· Emergency site at south end - still waiting for Municipality to pick a site
We continue to communicate to members and friends of lake through various channels. These are:
Website (via GoDaddy)
Newsletters (LWCA Quarterly via S’more)
Communiques (via Mail Chimp)
Membership numbers as of Aug 2, 2023
Members 200 (3 new)
Friends 19 (1 new)
Total = 219 (compared to 232 on July 25, 2022)
The Water Quality Report is available in the Downloadable file section above.
We continue to battle the weather when it comes to these markers. Numerous storms and ice floes have caused damage to them but fortunately we have the right person on board who is quick to make repairs and replace lights that need replacing. We have also been methodically replacing the old-style floating markers with the newer white models which are bolted into the granite. We have a new contract with our flashy light tech up to and including the fall of 2027. Please keep in mind that these are not shoal markers nor aids to navigation, they are simply courtesy markers. Always use caution and be aware of your surroundings as there are still many rocks, stumps and deadheads that are not marked. As always, if someone notices a problem with a marker or if they notice one missing or floating loose, please contact us and we will do our best to make repairs as soon as possible.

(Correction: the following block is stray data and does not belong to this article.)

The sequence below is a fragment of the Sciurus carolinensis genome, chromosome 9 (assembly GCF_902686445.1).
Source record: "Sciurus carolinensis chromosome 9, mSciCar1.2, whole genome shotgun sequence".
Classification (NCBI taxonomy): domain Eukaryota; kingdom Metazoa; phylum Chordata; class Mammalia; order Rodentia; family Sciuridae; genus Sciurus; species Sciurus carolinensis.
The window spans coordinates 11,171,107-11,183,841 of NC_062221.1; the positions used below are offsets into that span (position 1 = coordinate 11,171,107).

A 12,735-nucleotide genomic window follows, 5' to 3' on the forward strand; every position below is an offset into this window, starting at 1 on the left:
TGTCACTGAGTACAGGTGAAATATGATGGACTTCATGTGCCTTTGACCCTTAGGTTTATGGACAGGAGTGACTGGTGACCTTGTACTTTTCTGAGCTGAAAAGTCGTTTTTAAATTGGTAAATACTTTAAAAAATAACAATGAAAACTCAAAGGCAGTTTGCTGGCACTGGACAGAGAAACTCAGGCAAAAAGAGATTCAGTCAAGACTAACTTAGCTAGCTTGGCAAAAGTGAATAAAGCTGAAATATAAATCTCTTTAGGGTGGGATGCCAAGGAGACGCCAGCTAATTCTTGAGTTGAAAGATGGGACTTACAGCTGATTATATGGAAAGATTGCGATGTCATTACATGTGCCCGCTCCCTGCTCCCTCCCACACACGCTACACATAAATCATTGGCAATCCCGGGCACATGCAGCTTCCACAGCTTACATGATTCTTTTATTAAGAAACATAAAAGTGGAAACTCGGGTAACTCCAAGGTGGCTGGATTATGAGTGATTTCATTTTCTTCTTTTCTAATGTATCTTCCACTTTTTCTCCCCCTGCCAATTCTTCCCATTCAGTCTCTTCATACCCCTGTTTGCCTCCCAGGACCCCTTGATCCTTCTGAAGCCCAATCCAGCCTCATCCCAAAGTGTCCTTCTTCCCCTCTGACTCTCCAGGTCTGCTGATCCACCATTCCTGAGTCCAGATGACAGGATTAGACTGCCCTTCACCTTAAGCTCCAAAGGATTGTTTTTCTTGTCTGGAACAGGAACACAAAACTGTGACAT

This past year there were no major reports of damage up to and including the spring cottage check. The last few years have posed problems for us. Weather has been an issue, changing ice patterns have affected us, and of course the health issues that we are all aware of. We have been fortunate that there has not been any major damage or vandalism in the area over the past couple of years, although I don't know that fortunate is the correct phrase as we should all be expecting safety at our Lake.
Currently Lake Weslemkoon is in a ‘Low-risk’ forest fire area as indicated by the Ontario Forest Fire Info website. Summary Highlights from the Independant Forest Audit published December 2022: